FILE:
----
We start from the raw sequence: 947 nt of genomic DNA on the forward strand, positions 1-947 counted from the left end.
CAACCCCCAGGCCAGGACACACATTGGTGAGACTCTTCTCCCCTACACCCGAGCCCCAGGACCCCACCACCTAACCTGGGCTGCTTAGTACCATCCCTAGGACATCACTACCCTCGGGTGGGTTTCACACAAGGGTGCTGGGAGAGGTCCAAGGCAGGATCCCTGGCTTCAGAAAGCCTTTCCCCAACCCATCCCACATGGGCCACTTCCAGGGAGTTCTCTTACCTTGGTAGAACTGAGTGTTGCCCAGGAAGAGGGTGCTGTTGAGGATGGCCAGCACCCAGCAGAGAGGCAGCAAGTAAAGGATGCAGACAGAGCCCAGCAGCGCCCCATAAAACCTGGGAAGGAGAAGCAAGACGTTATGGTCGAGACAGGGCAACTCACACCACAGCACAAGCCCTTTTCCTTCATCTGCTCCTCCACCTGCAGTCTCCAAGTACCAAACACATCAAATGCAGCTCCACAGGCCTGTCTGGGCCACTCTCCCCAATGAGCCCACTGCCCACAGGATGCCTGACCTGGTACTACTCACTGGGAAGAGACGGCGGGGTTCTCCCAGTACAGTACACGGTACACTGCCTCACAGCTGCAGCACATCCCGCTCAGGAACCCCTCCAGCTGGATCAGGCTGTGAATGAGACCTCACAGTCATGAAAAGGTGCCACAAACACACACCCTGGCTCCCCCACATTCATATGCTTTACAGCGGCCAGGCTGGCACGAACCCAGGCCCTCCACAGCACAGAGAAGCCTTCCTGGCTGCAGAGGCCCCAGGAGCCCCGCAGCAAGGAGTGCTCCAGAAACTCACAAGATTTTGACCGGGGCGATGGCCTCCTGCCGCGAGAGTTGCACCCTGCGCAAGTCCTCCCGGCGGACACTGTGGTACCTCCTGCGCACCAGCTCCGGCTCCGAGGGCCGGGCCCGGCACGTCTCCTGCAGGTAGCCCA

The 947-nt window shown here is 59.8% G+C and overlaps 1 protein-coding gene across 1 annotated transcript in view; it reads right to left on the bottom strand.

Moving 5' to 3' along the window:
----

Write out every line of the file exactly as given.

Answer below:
We start from the raw sequence: 947 nt of genomic DNA on the forward strand, positions 1-947 counted from the left end.
CAACCCCCAGGCCAGGACACACATTGGTGAGACTCTTCTCCCCTACACCCGAGCCCCAGGACCCCACCACCTAACCTGGGCTGCTTAGTACCATCCCTAGGACATCACTACCCTCGGGTGGGTTTCACACAAGGGTGCTGGGAGAGGTCCAAGGCAGGATCCCTGGCTTCAGAAAGCCTTTCCCCAACCCATCCCACATGGGCCACTTCCAGGGAGTTCTCTTACCTTGGTAGAACTGAGTGTTGCCCAGGAAGAGGGTGCTGTTGAGGATGGCCAGCACCCAGCAGAGAGGCAGCAAGTAAAGGATGCAGACAGAGCCCAGCAGCGCCCCATAAAACCTGGGAAGGAGAAGCAAGACGTTATGGTCGAGACAGGGCAACTCACACCACAGCACAAGCCCTTTTCCTTCATCTGCTCCTCCACCTGCAGTCTCCAAGTACCAAACACATCAAATGCAGCTCCACAGGCCTGTCTGGGCCACTCTCCCCAATGAGCCCACTGCCCACAGGATGCCTGACCTGGTACTACTCACTGGGAAGAGACGGCGGGGTTCTCCCAGTACAGTACACGGTACACTGCCTCACAGCTGCAGCACATCCCGCTCAGGAACCCCTCCAGCTGGATCAGGCTGTGAATGAGACCTCACAGTCATGAAAAGGTGCCACAAACACACACCCTGGCTCCCCCACATTCATATGCTTTACAGCGGCCAGGCTGGCACGAACCCAGGCCCTCCACAGCACAGAGAAGCCTTCCTGGCTGCAGAGGCCCCAGGAGCCCCGCAGCAAGGAGTGCTCCAGAAACTCACAAGATTTTGACCGGGGCGATGGCCTCCTGCCGCGAGAGTTGCACCCTGCGCAAGTCCTCCCGGCGGACACTGTGGTACCTCCTGCGCACCAGCTCCGGCTCCGAGGGCCGGGCCCGGCACGTCTCCTGCAGGTAGCCCA

The 947-nt window shown here is 59.8% G+C and overlaps 1 protein-coding gene across 1 annotated transcript in view; it reads right to left on the bottom strand.

Moving 5' to 3' along the window: